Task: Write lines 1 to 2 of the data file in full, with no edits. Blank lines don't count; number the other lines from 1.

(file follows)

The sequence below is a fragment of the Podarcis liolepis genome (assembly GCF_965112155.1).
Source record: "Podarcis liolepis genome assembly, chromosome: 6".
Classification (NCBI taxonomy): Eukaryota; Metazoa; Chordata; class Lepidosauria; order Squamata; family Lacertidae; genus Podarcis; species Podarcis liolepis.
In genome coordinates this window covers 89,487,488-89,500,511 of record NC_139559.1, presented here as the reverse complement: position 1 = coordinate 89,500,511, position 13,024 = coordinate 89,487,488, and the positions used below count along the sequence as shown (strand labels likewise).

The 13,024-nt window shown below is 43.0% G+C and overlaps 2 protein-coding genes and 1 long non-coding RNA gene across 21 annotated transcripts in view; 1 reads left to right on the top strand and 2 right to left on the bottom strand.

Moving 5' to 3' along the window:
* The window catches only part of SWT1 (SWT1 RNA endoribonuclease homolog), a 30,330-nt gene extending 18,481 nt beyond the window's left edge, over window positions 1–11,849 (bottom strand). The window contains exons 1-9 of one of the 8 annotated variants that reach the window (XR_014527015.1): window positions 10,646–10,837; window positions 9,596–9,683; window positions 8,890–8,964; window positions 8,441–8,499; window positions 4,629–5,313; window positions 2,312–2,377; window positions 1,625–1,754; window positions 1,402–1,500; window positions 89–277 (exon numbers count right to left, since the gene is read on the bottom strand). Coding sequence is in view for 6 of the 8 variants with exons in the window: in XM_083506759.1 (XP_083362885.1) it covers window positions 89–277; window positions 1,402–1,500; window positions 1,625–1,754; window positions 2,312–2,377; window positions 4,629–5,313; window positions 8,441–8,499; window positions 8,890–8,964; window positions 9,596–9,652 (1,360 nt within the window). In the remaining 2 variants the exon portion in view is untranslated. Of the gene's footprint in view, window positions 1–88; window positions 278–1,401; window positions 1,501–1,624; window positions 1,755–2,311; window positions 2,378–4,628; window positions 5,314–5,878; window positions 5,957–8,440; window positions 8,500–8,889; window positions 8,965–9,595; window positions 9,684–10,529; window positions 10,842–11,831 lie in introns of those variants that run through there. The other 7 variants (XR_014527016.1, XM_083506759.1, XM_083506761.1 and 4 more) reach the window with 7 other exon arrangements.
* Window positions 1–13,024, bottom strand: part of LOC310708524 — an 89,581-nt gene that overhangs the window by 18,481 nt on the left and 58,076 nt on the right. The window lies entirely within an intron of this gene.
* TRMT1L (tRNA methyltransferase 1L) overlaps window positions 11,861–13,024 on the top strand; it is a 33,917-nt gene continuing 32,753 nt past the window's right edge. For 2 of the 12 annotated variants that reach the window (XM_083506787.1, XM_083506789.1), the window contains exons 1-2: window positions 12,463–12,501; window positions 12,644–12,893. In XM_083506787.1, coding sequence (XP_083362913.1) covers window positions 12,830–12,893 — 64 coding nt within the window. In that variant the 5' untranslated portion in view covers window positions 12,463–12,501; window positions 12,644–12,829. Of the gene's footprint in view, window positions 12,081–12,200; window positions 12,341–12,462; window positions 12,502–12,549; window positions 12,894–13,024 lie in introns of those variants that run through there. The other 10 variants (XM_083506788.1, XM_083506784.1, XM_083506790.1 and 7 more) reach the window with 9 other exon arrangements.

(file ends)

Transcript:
The sequence below is a fragment of the Podarcis liolepis genome (assembly GCF_965112155.1).
Source record: "Podarcis liolepis genome assembly, chromosome: 6".